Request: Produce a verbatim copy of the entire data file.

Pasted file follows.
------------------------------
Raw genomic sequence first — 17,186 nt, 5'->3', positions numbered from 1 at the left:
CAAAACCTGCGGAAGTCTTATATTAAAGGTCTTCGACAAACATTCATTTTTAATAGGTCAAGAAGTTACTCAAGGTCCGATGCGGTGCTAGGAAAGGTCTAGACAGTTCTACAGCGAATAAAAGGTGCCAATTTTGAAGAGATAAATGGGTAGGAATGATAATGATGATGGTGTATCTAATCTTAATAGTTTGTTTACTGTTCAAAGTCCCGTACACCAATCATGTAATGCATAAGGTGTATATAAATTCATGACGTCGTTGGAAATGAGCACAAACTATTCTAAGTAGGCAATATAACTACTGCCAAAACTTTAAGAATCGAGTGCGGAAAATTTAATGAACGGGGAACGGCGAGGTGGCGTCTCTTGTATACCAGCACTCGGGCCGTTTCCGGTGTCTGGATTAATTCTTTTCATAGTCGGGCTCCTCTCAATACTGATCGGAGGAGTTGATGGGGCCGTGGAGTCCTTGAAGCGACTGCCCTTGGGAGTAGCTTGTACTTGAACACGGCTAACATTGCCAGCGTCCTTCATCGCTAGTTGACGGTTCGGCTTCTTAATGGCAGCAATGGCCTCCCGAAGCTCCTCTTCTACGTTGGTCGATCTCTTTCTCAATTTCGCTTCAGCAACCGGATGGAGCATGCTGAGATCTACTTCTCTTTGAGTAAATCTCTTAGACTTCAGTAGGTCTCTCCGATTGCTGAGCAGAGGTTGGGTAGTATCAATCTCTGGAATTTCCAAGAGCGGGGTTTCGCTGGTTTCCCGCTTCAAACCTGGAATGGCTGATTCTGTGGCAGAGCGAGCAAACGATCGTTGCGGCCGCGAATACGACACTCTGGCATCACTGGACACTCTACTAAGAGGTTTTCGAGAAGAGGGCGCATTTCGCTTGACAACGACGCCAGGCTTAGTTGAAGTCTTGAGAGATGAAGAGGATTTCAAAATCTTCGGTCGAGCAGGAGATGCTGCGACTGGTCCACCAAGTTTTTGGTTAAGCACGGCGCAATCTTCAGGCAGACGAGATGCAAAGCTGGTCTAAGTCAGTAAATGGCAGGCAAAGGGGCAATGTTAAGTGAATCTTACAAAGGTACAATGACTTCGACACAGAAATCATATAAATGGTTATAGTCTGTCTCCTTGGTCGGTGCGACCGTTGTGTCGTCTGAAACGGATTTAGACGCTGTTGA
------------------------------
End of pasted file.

Raw genomic sequence first — 17,186 nt, 5'->3', positions numbered from 1 at the left:
CAAAACCTGCGGAAGTCTTATATTAAAGGTCTTCGACAAACATTCATTTTTAATAGGTCAAGAAGTTACTCAAGGTCCGATGCGGTGCTAGGAAAGGTCTAGACAGTTCTACAGCGAATAAAAGGTGCCAATTTTGAAGAGATAAATGGGTAGGAATGATAATGATGATGGTGTATCTAATCTTAATAGTTTGTTTACTGTTCAAAGTCCCGTACACCAATCATGTAATGCATAAGGTGTATATAAATTCATGACGTCGTTGGAAATGAGCACAAACTATTCTAAGTAGGCAATATAACTACTGCCAAAACTTTAAGAATCGAGTGCGGAAAATTTAATGAACGGGGAACGGCGAGGTGGCGTCTCTTGTATACCAGCACTCGGGCCGTTTCCGGTGTCTGGATTAATTCTTTTCATAGTCGGGCTCCTCTCAATACTGATCGGAGGAGTTGATGGGGCCGTGGAGTCCTTGAAGCGACTGCCCTTGGGAGTAGCTTGTACTTGAACACGGCTAACATTGCCAGCGTCCTTCATCGCTAGTTGACGGTTCGGCTTCTTAATGGCAGCAATGGCCTCCCGAAGCTCCTCTTCTACGTTGGTCGATCTCTTTCTCAATTTCGCTTCAGCAACCGGATGGAGCATGCTGAGATCTACTTCTCTTTGAGTAAATCTCTTAGACTTCAGTAGGTCTCTCCGATTGCTGAGCAGAGGTTGGGTAGTATCAATCTCTGGAATTTCCAAGAGCGGGGTTTCGCTGGTTTCCCGCTTCAAACCTGGAATGGCTGATTCTGTGGCAGAGCGAGCAAACGATCGTTGCGGCCGCGAATACGACACTCTGGCATCACTGGACACTCTACTAAGAGGTTTTCGAGAAGAGGGCGCATTTCGCTTGACAACGACGCCAGGCTTAGTTGAAGTCTTGAGAGATGAAGAGGATTTCAAAATCTTCGGTCGAGCAGGAGATGCTGCGACTGGTCCACCAAGTTTTTGGTTAAGCACGGCGCAATCTTCAGGCAGACGAGATGCAAAGCTGGTCTAAGTCAGTAAATGGCAGGCAAAGGGGCAATGTTAAGTGAATCTTACAAAGGTACAATGACTTCGACACAGAAATCATATAAATGGTTATAGTCTGTCTCCTTGGTCGGTGCGACCGTTGTGTCGTCTGAAACGGATTTAGACGCTGTTGA